On the street
Faust spies Gretchen on the street in her town, and demands Mephistopheles procure her for him. Mephistopheles foresees difficulty, due to Gretchen’s uncorrupted nature. He leaves jewelry in her cabinet, arousing her curiosity. Gretchen brings the jewelry to her mother, who is wary of its origin, and donates it to the Church, much to Mephistopheles’s infuriation.
The neighbour’s house
Mephistopheles leaves another chest of jewelry in Gretchen’s house. Gretchen innocently shows the jewelry to her neighbour Martha. Martha advises her to secretly wear the jewelry there, in her house.
Mephistopheles brings Martha the news that her long absent husband has died. He arranges with Martha to bring another witness to meet her in the garden, requesting her also to bring Gretchen to the meeting.
In the previous scene, Faust was not prepared to lie to meet Gretchen. Now he is so controlled by his desire for Gretchen that he consents to lie in order to see her.
At the garden meeting, Martha ironically flirts with Mephistopheles, and he is at pains to reject her unconcealed advances. Gretchen confesses her love to Faust, but she knows instinctively that his companion (Mephistopheles) has improper motives.
Gretchen presents Faust with the famous question “Now tell me, how do you take religion?” She wants to admit Faust to her room, but fears her mother. Faust gives her a bottle containing a sleeping potion. Catastrophically, the potion is poisonous, and the tragedy takes its course.
At the well
In the following scenes Gretchen has the first premonitions that she is pregnant. Gretchen and Martha’s discussion of an unmarried mother, in the scene at the Well, confirms the reader’s suspicion of Gretchen’s pregnancy. Gretchen is distressed to discover the poor place in society of such women.
Valentine, Gretchen’s brother, is enraged by her liaison with Faust and challenges him to a duel. Guided by Mephistopheles Faust defeats Valentine, who curses Gretchen just before he dies.
Gretchen seeks comfort in the church, but she is tormented by an Evil Spirit who whispers in her ear, reminding her of her guilt.
This scene is generally considered to be the finest in the play, the Evil Spirit’s tormenting accusations and Gretchen’s attempts to resist them are interwoven with verses of the Latin hymn Dies Irae (Day of Wrath), which is being sung in the background.
A folk belief holds that in the night between April 30 and May 1 (Walpurgisnacht), upon the boulders in the Harz mountains, the witches meet in celebration with the devil. The celebration is a Bacchanalia of the evil and demonic powers.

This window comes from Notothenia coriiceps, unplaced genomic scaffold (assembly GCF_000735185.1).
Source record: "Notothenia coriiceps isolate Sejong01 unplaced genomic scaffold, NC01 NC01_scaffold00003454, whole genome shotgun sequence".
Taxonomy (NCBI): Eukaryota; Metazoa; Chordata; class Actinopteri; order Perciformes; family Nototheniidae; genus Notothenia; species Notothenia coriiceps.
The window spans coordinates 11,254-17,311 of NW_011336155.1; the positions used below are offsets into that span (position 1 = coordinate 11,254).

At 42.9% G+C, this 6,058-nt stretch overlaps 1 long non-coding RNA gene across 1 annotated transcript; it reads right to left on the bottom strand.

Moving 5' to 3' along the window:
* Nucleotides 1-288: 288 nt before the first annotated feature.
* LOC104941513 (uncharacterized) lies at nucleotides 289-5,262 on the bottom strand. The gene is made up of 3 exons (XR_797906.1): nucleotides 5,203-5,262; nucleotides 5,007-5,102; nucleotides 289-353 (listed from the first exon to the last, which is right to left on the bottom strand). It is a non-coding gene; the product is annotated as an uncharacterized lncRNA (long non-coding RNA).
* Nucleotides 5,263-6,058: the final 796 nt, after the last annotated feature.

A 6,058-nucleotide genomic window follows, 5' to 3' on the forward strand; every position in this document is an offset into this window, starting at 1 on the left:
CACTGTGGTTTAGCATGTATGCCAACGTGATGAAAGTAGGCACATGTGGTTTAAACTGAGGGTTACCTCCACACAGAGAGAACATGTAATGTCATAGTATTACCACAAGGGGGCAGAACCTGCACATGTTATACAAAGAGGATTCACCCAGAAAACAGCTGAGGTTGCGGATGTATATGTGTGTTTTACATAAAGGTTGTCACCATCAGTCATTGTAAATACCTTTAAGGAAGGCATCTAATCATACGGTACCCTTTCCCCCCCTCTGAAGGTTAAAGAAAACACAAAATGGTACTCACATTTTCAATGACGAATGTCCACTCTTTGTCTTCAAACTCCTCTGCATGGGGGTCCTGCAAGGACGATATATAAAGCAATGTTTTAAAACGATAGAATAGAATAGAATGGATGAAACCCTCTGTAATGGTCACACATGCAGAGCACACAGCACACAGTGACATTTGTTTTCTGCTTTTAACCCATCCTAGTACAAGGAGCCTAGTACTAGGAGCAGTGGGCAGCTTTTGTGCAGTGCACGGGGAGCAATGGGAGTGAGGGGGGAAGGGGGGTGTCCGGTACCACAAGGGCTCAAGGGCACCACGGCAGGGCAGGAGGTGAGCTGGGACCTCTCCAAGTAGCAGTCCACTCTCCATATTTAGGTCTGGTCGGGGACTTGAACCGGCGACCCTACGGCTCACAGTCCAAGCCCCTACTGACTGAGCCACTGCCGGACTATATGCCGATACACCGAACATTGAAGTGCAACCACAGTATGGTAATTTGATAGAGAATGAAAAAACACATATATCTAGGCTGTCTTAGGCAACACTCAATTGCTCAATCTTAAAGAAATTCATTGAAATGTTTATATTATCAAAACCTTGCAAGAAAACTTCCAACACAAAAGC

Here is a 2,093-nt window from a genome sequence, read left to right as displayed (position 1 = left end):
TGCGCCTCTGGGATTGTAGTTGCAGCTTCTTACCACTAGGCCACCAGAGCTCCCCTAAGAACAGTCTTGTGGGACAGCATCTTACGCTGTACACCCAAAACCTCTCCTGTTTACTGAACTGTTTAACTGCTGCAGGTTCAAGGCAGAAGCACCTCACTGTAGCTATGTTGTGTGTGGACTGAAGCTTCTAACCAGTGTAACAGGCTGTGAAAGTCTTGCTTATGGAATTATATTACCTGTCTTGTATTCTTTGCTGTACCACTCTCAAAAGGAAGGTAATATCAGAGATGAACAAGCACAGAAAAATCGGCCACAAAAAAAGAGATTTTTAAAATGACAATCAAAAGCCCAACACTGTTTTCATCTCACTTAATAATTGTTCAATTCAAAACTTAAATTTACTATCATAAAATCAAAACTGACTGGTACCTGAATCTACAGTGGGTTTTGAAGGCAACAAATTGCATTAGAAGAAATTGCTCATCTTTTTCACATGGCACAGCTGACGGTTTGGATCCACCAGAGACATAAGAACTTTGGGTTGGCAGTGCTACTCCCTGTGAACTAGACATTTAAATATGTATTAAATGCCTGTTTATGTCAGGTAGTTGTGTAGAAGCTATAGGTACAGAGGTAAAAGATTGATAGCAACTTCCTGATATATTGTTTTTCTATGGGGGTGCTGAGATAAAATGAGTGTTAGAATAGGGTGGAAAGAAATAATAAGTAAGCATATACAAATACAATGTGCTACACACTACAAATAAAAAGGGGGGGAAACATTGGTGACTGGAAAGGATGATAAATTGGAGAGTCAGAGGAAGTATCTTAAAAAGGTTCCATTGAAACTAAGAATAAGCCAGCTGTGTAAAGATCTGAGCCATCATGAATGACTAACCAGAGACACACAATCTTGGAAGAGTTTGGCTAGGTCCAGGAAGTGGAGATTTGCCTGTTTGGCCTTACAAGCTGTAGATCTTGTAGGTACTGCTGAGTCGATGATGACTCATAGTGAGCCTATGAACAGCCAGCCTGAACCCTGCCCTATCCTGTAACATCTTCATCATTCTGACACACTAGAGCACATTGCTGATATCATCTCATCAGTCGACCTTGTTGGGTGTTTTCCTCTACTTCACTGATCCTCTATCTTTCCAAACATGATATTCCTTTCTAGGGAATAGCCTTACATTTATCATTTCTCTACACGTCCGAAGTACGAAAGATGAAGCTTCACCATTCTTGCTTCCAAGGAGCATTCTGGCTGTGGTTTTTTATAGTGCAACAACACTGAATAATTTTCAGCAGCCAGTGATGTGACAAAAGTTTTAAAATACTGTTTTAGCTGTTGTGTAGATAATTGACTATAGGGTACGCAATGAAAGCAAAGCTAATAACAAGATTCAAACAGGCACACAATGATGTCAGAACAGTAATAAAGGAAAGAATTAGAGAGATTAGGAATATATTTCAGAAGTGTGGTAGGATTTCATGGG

At this festival, Mephistopheles draws Faust from the plane of love to the sexual plane, to distract him from Gretchen’s fate. Mephistopheles is costumed here as a Junker and with cloven hooves. Mephistopheles lures Faust into the arms of a naked young witch, but he is distracted by the sight of Medusa, who appears to him in “his lov’d one’s image”: a “lone child, pale and fair”, resembling “sweet Gretchen”.
Gretchen has drowned the newborn child in her despair, and has been condemned to death in consequence. Now she awaits her execution. Faust feels culpable for her plight and reproaches Mephistopheles, who however insists that Faust himself plunged Gretchen into perdition. Mephistopheles accuses Faust of initiating the pact: “did we force ourselves on thee, or thou on us?”, but finally agrees to assist Faust in rescuing Gretchen from her cell.
Dungeon, Gretchen’s release
Mephistopheles procures the key to the dungeon, and puts the guards to sleep, so that Faust may enter. Gretchen is no longer subject to the illusion of youth upon Faust, and initially does not recognize him. Faust attempts to persuade her to escape, but she refuses because she recognizes that Faust no longer loves her, but pities her. When she sees Mephistopheles, she is frightened and implores to heaven: “Judgement of God! To thee my soul I give!”. Mephistopheles pushes Faust from the prison with the words: “She now is judged” (Sie ist gerichtet). Gretchen’s salvation, however, is proven by voices from above: “is saved” (ist gerettet).
- Faust Part 1 as HTML/PDF. All text in German.
- Faust, Part 1 English translation (Project Gutenberg E-Text)
- Bayard’s translation of Faust by Johann Wolfgang von Goethe, available for free via Project Gutenberg
- Brooks’ translation of Faust by Johann Wolfgang von Goethe, available for free via Project Gutenberg
- Translation of Parts 1 and 2 of Faust by A. S. Kline: http://www.poetryintranslation.com/PITBR/German/Fausthome.htm
- Translation of Parts 1 and 2 and a scene-by-scene study of Faust by A. S. Kline: http://www.poetryintranslation.com/PITBR/German/TheRestlessSpiritweb.htm
- Statues of the scene in Auerbach’s Cellar, Leipzig
- Faust as a Webausgabe freely accessible in the digital library